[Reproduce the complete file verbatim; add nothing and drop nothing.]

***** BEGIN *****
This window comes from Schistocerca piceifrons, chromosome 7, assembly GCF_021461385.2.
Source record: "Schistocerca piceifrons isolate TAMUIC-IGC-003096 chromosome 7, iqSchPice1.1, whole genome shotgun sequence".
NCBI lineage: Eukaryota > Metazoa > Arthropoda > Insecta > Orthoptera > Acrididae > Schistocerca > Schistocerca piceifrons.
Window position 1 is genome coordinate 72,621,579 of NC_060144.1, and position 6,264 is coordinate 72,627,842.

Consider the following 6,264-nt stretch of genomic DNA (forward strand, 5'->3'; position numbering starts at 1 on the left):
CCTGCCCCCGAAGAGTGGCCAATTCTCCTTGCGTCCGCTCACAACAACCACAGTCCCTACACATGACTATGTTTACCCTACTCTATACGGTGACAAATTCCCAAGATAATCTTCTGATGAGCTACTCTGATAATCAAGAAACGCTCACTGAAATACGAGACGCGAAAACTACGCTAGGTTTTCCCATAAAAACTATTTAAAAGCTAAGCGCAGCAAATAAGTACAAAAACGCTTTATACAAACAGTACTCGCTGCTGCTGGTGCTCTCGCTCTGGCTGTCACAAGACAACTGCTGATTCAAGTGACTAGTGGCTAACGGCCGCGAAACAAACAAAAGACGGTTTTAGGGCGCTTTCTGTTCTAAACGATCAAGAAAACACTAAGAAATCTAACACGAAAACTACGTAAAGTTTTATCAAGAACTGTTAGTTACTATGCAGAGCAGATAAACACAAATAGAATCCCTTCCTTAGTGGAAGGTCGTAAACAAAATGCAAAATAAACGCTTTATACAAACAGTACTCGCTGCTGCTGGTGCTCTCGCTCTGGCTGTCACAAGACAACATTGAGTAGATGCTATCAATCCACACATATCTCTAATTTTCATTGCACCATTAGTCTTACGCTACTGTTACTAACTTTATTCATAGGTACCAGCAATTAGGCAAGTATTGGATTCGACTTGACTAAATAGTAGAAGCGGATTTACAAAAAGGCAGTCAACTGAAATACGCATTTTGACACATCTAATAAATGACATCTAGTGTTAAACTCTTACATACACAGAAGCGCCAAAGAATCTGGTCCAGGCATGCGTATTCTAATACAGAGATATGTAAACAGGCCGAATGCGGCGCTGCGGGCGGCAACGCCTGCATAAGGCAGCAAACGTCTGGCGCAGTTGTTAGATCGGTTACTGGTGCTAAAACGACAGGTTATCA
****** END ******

This window comes from Schistocerca piceifrons, chromosome 7, assembly GCF_021461385.2.
Source record: "Schistocerca piceifrons isolate TAMUIC-IGC-003096 chromosome 7, iqSchPice1.1, whole genome shotgun sequence".
NCBI lineage: Eukaryota > Metazoa > Arthropoda > Insecta > Orthoptera > Acrididae > Schistocerca > Schistocerca piceifrons.
Window position 1 is genome coordinate 72,621,579 of NC_060144.1, and position 6,264 is coordinate 72,627,842.

Consider the following 6,264-nt stretch of genomic DNA (forward strand, 5'->3'; position numbering starts at 1 on the left):
CCTGCCCCCGAAGAGTGGCCAATTCTCCTTGCGTCCGCTCACAACAACCACAGTCCCTACACATGACTATGTTTACCCTACTCTATACGGTGACAAATTCCCAAGATAATCTTCTGATGAGCTACTCTGATAATCAAGAAACGCTCACTGAAATACGAGACGCGAAAACTACGCTAGGTTTTCCCATAAAAACTATTTAAAAGCTAAGCGCAGCAAATAAGTACAAAAACGCTTTATACAAACAGTACTCGCTGCTGCTGGTGCTCTCGCTCTGGCTGTCACAAGACAACTGCTGATTCAAGTGACTAGTGGCTAACGGCCGCGAAACAAACAAAAGACGGTTTTAGGGCGCTTTCTGTTCTAAACGATCAAGAAAACACTAAGAAATCTAACACGAAAACTACGTAAAGTTTTATCAAGAACTGTTAGTTACTATGCAGAGCAGATAAACACAAATAGAATCCCTTCCTTAGTGGAAGGTCGTAAACAAAATGCAAAATAAACGCTTTATACAAACAGTACTCGCTGCTGCTGGTGCTCTCGCTCTGGCTGTCACAAGACAACATTGAGTAGATGCTATCAATCCACACATATCTCTAATTTTCATTGCACCATTAGTCTTACGCTACTGTTACTAACTTTATTCATAGGTACCAGCAATTAGGCAAGTATTGGATTCGACTTGACTAAATAGTAGAAGCGGATTTACAAAAAGGCAGTCAACTGAAATACGCATTTTGACACATCTAATAAATGACATCTAGTGTTAAACTCTTACATACACAGAAGCGCCAAAGAATCTGGTCCAGGCATGCGTATTCTAATACAGAGATATGTAAACAGGCCGAATGCGGCGCTGCGGGCGGCAACGCCTGCATAAGGCAGCAAACGTCTGGCGCAGTTGTTAGATCGGTTACTGGTGCTAAAACGACAGGTTATCA